Spurs, should I cut them off??

Discussion in 'Managing Your Flock' started by LaurelRidgeDreams, Sep 18, 2011.

  1. LaurelRidgeDreams

    LaurelRidgeDreams Songster

    Jan 23, 2010
    Mountains of NC
    I read in Storey's Guide to RAISING CHICKENS that for permanent removal of spurs, cut them off close to the leg when cockerels are 10 to 16 weeks old and their spurs are no more than 1/4 inch long.

    I'm thinking about doing this and wonder if others have done this or what you might think about this. The guide gives no infomation about treating the cut off spur area.
    Last edited: Sep 18, 2011
  2. scratch'n'peck

    scratch'n'peck Crowing

    Oct 31, 2008
    West Michigan
    My Coop
    Storey's guides have come in handy for me, but as far as cutting off the spurs, that sound painful. Maybe others will have some input.
  3. ChickensAreSweet

    ChickensAreSweet Heavenly Grains for Hens

    I saw a youtube where the guy just took some pliers and twisted them off gently while holding the chicken in his lap. There were a couple of drops of blood and that's it.

    This needs to be repeated when they regrow.
    Last edited: Sep 18, 2011
  4. LaurelRidgeDreams

    LaurelRidgeDreams Songster

    Jan 23, 2010
    Mountains of NC
    I was hoping that cutting them off when less than 1/4 inch long, as described in Storey's guide, would not be too painful and also not bleed so much. I've also read about twisting them off when they are really long. Would seem to me that if the spur issue could be eliminated by cutting at early growth, it would be best. Doesn't twisting off the spur hurt also?
  5. Animalian

    Animalian Songster

    Jun 18, 2011
    I thought the pliers grab and pull just took off the outer casing of the spur, leaving a softer smaller spur beneath? Also hardly any blood but needs to be repeated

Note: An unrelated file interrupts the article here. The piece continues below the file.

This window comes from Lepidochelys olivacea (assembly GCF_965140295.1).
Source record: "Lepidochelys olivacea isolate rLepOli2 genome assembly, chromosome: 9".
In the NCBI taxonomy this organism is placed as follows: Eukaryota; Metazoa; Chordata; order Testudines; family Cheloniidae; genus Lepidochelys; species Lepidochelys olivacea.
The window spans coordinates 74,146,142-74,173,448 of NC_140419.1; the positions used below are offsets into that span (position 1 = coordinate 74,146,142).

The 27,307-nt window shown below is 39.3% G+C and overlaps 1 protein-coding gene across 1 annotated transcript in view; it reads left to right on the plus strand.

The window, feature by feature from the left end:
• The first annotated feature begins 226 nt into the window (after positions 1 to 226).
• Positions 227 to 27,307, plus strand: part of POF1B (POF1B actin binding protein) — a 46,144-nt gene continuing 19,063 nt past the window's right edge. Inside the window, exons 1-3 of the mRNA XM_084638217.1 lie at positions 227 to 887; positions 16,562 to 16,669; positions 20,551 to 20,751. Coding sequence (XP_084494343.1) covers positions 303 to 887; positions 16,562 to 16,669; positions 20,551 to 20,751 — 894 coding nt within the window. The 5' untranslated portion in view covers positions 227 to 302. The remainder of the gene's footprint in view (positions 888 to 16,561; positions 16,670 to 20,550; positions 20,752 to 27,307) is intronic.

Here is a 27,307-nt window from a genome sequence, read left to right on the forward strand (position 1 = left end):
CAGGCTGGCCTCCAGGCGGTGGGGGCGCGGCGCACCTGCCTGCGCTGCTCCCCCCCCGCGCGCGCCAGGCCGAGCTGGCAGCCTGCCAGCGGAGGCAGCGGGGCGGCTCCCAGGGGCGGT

To stop it growing you'd have to cut the quick. So I guess early cutting would probably be better because it would be smaller. I don't understand how you would destroy the base of the nail though, you would have to cut through the quick and maybe burn it like they do with calves and goats horns, but they generally use a local anasthetic to do that. Ow!

    To stop the bleeding use corn flour (mix in some blue food dye to hide the blood colour from other chickens) or styptic powder, but you'd have to watch it in case he knocked the scab. Nails tend to bleed a LOT

    You could always glue some caps onto them, I've heard of people supergluing electrical plugs and other small caps onto the end of them so they can't do damage. They stay on for months
  6. 7L Farm

    7L Farm Songster

    Jul 22, 2010
    Anderson, Texas
    I personally wouldn't cut off my roosters defense mechanism. I would feel bad if he was attacked & couldn't defend himself . But, I live in the country.
  7. babyrnlc

    babyrnlc Songster

    Jan 30, 2011
    Tulsa, Ok
    Quote:i was told my bcm were roos, One is 10 weeks and one is 13-14 weeks and they neither one even have spur bumps?
  8. Personally I wouldnt remove the spurs.. any rooster that spurs me or tries to gets to go to Camp Kenmore.. with my mutts they never act up .. purebreds that we bought this year as chicks or hatched out have already gone through the first culling of nasty roos.. i don't tolerate bad behavior.. so eventually we breed out the troublemakers and end up with nice docile bloodlines
  9. crj

    crj Songster

    Dec 17, 2009
    Rocky Point, NC
    I remove spurs. I did do the plier one and it did work but the core of the spur is still somewhat long. The best way to do it is to saw it off. Yep, it's painless and little or no blood. I will have to get a a picture of the saw. It's small, you get it at a hardware store. The blade has small teeth, the size you would cut metal with. I learned this from a friend and it works great on all birds.
  10. speckledhen

    speckledhen Intentional Solitude Premium Member

    All we've ever done is blunt them with a Dremel tool so there isn't a sharp point, but the hen damage is from toenails, not spurs, so, unless he's human-aggressive, there is no need to remove spurs. As mentioned, that is his defense against predators and that is his job, right? You don't want them so long that they trip him up or grow back into his leg.

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